Commit this week to changing one bad habit. Focus on being mindful of the ways this habit is ingrained on a subconscious level. And re-wire your brain to do things differently, one step at a time.

That’s One Small Step!

by Pastor Erik

I started running competitively at age 13. As a teenager I competed in 7 years of middle school and high school cross country, plus Junior Olympics competition. As an adult, I have completed a triathlon, 5 half marathons, and one marathon, and numerous 5Ks and 10Ks. But recently, I learned that I’ve been doing it all wrong!

Let me explain. All year, I have been dealing with tendinitis in my right ankle. Because it’s the 2nd time in my life I’ve had this problem, my doctor suggested I meet with someone to do a running gait analysis. So in early August, I met with Brittany Patterson Lynch at the UPMC Center for Sports Medicine on the South Side. She recorded me running on a treadmill, and analyzed my running form. After identifying the ways my running was problematic, she developed a plan to re-train me to run in a way that would keep me healthier. In the ensuing 5 weeks, Brittany taught me how to run in a completely new and unfamiliar way. Now, I’m healthy and slowly working my way back into regular running, only this time I’m running differently than I’ve ever run before.

This experience provided many lessons for the spiritual life. It reminded me that transformation is always possible, but changing habits takes time and hard work. And the longer we’ve taken to form the habit, the longer it will take to change. Over the next several weeks, I’ll share the lessons I learned as I changed how I run.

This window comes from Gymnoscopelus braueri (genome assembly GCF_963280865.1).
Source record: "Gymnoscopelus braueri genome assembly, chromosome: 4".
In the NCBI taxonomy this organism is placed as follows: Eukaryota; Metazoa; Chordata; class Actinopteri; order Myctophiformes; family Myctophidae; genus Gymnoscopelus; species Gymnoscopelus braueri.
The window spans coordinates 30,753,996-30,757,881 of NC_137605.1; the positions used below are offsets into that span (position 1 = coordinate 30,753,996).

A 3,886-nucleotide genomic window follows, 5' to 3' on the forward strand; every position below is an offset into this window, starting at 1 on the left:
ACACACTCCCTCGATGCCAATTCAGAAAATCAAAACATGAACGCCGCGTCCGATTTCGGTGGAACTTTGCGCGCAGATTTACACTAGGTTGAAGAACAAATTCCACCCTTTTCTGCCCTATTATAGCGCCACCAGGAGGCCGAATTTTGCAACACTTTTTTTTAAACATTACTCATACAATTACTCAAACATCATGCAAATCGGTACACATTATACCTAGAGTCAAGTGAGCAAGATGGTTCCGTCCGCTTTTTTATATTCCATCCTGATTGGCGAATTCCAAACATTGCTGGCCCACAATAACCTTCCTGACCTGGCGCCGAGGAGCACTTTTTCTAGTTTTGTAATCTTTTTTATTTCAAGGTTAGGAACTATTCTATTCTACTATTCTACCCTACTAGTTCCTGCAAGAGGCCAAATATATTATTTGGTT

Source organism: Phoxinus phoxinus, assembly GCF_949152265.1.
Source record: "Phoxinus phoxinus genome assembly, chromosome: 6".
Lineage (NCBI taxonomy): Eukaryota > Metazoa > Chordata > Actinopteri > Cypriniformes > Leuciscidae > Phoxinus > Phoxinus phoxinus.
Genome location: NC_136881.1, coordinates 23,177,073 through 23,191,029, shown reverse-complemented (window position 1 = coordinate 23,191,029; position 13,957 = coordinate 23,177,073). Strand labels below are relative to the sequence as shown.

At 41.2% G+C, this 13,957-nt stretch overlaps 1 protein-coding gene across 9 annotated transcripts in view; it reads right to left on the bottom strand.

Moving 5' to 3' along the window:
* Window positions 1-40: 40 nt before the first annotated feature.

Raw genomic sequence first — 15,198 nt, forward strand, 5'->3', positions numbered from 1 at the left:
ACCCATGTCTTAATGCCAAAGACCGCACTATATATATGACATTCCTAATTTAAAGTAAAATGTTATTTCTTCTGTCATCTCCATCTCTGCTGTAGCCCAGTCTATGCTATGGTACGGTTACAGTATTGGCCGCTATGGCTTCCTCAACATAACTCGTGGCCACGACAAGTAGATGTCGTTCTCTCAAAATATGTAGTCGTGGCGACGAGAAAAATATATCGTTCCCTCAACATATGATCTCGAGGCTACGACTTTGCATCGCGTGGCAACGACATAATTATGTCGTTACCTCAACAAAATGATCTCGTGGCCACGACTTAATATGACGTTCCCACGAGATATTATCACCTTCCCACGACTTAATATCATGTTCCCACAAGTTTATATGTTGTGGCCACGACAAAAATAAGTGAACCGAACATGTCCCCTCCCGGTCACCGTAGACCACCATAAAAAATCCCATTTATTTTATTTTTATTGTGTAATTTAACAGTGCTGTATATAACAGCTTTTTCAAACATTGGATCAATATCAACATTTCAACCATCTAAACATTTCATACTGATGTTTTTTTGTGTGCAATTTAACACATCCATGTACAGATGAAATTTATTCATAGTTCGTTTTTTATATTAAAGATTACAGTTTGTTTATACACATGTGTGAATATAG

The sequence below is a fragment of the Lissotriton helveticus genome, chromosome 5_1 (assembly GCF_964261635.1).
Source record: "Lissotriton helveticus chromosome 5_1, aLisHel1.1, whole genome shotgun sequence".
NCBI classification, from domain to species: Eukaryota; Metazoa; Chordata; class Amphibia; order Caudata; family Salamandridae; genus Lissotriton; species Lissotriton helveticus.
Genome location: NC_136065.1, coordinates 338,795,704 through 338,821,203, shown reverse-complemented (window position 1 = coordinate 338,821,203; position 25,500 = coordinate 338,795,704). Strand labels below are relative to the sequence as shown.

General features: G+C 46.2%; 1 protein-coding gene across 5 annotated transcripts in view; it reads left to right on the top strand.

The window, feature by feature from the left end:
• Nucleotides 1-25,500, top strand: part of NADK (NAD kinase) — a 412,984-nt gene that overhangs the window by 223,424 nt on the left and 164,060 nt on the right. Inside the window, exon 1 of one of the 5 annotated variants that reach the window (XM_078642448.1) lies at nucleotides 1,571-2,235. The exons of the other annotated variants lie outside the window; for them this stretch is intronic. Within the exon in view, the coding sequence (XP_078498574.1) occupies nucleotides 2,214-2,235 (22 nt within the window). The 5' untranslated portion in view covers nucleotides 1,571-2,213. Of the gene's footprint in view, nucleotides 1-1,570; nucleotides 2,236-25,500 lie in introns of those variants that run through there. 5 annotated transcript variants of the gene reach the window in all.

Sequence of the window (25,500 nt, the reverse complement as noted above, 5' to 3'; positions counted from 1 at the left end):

Lesson 1: Take Small Steps

I had a few small problems with my running form, but the glaring issue was my stride. I was over-striding by a lot, which was stressing my joints and creating the potential for injury. My cadence was low, meaning I was taking fewer steps than I should have been. The solution was to run on a treadmill with a metronome, and every beat I would have to take a step. Initially it felt strange to shorten my stride and take many smaller steps, but over time it became easier.

I’ve been joking with my taller friends that my over-striding and subsequent tendinitis is all their fault. Years of having to keep up walking and running next to them as a shorter person made me take longer strides. But in addition to this being an unhealthy way to walk and run, it also turns out to be very inefficient. I was wasting a lot of energy with my long strides, which means I was putting in more effort and not going any faster. Actually, I may have been going slower.

When we set out to make changes, sometimes we attempt giant leaps. We know where we are, where we want to go, and want to get there as quickly as possible. But I learned that the healthiest and most efficient thing to do is not to make large strides, but to take more small steps.

With running, taking more small steps literally means less energy wasted, less stress, and a better chance at staying healthy. In the church, I most often see people trying to “leap” into more disciplined spiritual habits. Usually, after a few weeks of trying desperately to make a giant stride, they wear out and give up. Those who stick with new spiritual habits are the ones who take several small steps toward the goal rather than one giant one.

What new habits are you trying to form? What steps do you wish to take? As you go, make sure not to over-stride!